LSU, in Baton Rouge, plans to open in the fall following the state’s phased-guidelines. The school plans to require physical distancing, face coverings, increased cleaning protocols and “recommended” hand washing. The school will conduct random testing of between 10 and 16 percent of the population of all LSU system campuses statewide; students and employees will be encouraged to participate. Those who test positive will be interviewed in an effort to conduct contact tracing.

The economic and social consequences of the pandemic continue to ravage the working class throughout the state. A study by the University of Louisiana at Lafayette estimated that one out of every four workers in New Orleans is without a job because of the pandemic. During the week of May 15, 321,700 people received unemployment payments in Louisiana, twenty-four times the number a year prior. The state pays a maximum of only $247 per week in unemployment benefits. The federal addition of $600 is due to expire at the end of July, plunging tens of thousands of unemployed workers and their families into absolute destitution.

Gary Wagner, economics professor at the University of Louisiana at Lafayette, has warned that Louisiana is projected to experience a recession more severe than the economic impacts of Hurricane Katrina and the Great Recession.

A moratorium on evictions in Louisiana expired on June 15. The Times-Picayune/New Orleans Advocate reported that the First City Court in New Orleans witnessed a flood of newly filed requests for eviction orders. A clerk for the court said his office typically receives 25 filings a day, but received 63 new filings on June 16, the day after the ban was lifted. Dr. Brendan O’Flaherty, economics professor at Columbia University, projects an increase in homelessness nationwide of 40–45 percent by the end of the year.

In response to the latest rise in cases, New Orleans Mayor Latoya Cantrell, a Democrat, said, “If the city has to shut down we will do that, without any hesitation,” but she has yet to make any serious movements in that direction. She announced the creation of a task force that includes the Department of Code Enforcement, the New Orleans Police Department and state agencies to enforce compliance among businesses with city regulations, including mask and distance requirements.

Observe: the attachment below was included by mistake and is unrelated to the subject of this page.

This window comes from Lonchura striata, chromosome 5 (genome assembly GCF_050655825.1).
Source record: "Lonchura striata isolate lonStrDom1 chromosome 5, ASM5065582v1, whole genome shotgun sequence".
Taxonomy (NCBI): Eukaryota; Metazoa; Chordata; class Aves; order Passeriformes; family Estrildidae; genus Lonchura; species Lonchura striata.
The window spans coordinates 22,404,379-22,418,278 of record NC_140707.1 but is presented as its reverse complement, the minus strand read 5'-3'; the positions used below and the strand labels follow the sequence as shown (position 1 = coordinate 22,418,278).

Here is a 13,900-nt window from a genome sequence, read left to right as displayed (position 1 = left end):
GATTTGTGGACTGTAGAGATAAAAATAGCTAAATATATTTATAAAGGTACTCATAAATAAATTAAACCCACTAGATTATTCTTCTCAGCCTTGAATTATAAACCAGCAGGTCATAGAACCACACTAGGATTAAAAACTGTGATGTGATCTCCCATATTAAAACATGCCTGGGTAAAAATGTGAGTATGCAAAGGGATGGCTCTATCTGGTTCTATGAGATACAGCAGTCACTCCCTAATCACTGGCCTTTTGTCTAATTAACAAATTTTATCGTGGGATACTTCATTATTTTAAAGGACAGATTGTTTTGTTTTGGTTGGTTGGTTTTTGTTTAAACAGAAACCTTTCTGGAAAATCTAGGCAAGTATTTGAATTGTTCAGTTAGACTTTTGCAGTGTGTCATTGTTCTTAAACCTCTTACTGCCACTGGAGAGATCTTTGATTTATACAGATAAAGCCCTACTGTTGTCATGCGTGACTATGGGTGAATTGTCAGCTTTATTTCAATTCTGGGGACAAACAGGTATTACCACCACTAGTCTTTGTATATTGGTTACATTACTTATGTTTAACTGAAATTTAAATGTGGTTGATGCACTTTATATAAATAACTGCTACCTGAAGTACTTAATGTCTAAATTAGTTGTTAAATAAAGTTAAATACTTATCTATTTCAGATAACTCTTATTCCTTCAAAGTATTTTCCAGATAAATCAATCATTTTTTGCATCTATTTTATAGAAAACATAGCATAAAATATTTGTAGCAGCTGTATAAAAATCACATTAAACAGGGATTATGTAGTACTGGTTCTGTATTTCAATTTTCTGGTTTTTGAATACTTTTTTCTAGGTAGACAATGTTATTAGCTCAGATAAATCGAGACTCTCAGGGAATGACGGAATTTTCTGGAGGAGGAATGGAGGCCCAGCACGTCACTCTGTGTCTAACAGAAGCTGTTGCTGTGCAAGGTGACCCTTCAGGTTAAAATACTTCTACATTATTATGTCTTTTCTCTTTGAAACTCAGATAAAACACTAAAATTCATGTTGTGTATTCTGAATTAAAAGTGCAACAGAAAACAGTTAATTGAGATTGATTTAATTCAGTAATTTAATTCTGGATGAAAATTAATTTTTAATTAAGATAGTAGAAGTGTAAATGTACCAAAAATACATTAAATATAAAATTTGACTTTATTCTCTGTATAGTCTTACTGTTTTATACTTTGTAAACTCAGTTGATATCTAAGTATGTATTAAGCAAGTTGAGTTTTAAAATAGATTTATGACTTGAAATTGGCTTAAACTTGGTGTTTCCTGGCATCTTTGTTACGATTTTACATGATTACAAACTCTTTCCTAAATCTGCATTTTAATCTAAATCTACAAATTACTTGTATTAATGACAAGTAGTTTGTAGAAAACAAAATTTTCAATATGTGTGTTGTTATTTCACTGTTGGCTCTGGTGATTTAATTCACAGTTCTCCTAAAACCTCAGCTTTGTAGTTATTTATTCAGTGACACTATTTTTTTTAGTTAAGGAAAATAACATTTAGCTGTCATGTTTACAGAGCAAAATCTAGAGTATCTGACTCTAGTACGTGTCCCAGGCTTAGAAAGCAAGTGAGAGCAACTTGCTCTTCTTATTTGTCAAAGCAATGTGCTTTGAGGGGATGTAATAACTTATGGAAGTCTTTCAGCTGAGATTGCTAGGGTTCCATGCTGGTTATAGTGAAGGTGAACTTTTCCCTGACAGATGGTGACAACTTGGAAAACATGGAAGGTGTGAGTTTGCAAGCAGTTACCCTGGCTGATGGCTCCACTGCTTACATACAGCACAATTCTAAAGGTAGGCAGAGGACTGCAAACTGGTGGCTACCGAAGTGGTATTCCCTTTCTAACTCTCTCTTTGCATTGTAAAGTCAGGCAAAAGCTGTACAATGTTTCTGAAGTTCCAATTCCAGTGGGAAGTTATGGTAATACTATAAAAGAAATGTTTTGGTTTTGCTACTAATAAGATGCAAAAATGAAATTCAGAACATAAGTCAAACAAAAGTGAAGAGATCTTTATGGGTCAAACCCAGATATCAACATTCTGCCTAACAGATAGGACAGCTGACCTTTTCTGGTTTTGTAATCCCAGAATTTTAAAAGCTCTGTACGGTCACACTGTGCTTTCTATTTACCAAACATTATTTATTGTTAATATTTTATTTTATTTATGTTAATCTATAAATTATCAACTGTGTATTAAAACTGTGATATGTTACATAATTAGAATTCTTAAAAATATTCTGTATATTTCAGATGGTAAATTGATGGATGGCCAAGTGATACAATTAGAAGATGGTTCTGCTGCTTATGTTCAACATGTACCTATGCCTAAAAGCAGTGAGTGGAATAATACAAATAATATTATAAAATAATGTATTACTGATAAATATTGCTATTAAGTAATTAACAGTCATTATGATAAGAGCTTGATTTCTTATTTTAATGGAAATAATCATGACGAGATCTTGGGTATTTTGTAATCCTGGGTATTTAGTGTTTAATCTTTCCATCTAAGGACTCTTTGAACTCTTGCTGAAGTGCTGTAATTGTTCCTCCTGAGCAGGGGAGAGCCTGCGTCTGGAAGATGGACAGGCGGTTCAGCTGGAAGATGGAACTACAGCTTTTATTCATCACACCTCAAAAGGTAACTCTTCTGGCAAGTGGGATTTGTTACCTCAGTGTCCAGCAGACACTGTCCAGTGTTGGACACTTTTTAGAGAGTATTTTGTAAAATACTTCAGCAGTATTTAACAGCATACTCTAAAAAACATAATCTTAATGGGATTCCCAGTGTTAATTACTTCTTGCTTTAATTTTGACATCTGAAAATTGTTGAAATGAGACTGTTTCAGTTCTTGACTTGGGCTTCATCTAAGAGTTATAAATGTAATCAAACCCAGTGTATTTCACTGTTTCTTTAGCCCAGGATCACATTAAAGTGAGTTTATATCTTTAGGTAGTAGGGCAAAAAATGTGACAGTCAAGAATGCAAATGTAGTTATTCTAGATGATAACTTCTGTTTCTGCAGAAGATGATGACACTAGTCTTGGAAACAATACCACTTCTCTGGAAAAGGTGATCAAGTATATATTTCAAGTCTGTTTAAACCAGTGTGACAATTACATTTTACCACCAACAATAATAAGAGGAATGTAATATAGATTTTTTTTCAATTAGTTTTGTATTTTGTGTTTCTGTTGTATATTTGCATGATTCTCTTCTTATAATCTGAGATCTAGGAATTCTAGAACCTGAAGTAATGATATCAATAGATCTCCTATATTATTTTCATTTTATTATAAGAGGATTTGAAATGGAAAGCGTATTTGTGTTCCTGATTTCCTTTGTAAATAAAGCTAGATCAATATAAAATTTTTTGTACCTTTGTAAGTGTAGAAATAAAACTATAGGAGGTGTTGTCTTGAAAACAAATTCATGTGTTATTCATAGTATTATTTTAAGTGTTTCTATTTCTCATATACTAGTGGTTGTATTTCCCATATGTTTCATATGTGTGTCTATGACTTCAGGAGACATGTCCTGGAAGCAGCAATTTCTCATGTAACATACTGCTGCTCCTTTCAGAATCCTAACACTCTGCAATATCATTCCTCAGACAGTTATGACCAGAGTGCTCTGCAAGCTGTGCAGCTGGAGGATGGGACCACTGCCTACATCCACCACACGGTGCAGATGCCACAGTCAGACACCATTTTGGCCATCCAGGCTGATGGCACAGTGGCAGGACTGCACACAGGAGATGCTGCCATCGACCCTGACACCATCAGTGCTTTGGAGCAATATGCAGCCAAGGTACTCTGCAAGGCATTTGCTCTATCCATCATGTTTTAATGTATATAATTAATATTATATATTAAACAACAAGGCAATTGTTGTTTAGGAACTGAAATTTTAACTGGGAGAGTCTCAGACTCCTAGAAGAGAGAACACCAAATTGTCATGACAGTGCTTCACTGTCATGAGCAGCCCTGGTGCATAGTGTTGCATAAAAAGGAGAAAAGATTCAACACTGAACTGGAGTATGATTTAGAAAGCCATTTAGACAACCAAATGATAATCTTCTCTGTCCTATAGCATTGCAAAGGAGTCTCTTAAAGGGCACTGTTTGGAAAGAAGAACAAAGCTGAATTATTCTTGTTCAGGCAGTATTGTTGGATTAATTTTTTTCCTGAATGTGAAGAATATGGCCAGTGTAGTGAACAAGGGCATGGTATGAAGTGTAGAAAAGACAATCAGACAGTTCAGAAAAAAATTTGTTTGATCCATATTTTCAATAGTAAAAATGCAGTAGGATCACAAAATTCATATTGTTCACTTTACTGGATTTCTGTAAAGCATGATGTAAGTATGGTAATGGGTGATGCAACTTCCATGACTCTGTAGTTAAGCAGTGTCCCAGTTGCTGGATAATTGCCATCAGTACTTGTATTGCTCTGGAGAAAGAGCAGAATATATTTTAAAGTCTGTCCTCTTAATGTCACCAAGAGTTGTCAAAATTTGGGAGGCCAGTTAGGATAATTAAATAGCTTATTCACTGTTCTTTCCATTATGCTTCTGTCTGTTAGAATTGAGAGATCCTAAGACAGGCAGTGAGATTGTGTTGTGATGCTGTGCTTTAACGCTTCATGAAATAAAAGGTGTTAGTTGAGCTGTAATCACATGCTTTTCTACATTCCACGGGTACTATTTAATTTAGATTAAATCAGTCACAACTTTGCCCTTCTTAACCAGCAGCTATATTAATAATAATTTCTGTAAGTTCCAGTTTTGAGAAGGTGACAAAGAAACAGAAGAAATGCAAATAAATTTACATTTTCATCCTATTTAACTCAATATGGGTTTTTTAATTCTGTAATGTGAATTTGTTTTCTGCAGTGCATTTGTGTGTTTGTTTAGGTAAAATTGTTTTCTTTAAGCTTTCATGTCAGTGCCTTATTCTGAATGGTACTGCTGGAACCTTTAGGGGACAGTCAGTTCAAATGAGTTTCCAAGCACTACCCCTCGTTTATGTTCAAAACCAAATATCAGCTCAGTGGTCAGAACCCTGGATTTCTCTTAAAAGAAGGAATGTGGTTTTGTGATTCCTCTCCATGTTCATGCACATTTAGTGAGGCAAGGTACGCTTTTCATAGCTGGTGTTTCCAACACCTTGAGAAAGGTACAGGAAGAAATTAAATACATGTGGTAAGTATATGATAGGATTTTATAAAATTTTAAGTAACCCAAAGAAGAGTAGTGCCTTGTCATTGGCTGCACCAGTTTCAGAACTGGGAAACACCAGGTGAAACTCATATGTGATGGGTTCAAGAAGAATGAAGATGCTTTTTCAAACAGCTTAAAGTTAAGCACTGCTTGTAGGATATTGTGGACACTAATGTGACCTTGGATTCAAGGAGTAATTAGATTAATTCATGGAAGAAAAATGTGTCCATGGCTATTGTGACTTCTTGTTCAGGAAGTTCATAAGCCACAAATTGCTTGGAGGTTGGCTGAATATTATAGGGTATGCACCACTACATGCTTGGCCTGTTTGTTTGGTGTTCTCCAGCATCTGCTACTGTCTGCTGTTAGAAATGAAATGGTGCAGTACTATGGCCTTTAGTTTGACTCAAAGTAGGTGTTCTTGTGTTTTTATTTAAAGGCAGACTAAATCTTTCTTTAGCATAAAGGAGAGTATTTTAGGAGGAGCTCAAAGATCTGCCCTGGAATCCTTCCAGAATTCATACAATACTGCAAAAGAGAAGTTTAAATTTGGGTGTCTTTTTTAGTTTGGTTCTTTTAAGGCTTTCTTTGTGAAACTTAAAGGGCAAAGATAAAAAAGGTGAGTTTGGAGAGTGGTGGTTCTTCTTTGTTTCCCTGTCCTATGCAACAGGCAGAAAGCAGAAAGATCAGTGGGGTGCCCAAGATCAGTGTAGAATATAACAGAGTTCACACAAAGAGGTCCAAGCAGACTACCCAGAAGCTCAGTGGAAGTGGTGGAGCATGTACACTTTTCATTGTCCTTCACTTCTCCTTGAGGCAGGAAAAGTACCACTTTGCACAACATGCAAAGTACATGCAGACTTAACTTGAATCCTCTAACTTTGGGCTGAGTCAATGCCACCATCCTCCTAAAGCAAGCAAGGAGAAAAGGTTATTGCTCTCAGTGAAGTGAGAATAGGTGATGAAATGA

The city’s Health Department director, Dr. Jennifer Avegno, blamed young people for the rise in cases: “There seems to be a lack of understanding or a lack of responsibility among our young people and in some cases their parents… I’m imploring all of you to recognize your responsibility to your community.”

Despite the measures that individuals must take to protect themselves from the virus and prevent its spread to others, the blame for the horrific scale of the pandemic does not rest with citizens or “young people.” It is the result of the conscious, homicidal policies of the ruling class--including the politicians who claim to prioritize the safety of their communities. The financial interests of the oligarchs have driven the back-to-work campaign, the de facto policy of herd immunity, and the gutting of social and health care infrastructures over many decades which has made the US fertile ground for the virus.

As the International Committee of the Fourth International wrote in its June 23 statement on the World Socialist Web Site: “The implementation of the necessary measures to stop the coronavirus depends on the intervention of the international working class. All the actions required to stop the virus—the shutdown of nonessential production, quarantining, mass testing and contact tracing—run up against the profit interests of the ruling class. Ensuring support for all those impacted by these measures requires a massive redirection of social resources.”